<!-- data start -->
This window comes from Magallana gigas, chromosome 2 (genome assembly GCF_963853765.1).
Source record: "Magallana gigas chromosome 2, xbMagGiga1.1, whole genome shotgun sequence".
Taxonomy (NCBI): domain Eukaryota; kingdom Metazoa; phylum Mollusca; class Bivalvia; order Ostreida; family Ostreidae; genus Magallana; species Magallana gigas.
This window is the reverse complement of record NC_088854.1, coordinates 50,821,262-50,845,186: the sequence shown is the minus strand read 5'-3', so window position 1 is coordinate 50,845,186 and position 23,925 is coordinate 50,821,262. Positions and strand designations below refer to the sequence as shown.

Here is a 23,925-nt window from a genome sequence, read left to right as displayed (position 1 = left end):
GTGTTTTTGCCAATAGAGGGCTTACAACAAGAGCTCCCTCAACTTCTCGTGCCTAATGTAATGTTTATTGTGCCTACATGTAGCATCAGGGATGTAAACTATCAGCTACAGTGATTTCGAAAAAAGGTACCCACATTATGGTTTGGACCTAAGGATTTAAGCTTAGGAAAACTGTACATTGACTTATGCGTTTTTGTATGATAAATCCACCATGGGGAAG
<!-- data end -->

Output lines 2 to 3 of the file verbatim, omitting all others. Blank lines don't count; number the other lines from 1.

Source record: "Magallana gigas chromosome 2, xbMagGiga1.1, whole genome shotgun sequence".
Taxonomy (NCBI): domain Eukaryota; kingdom Metazoa; phylum Mollusca; class Bivalvia; order Ostreida; family Ostreidae; genus Magallana; species Magallana gigas.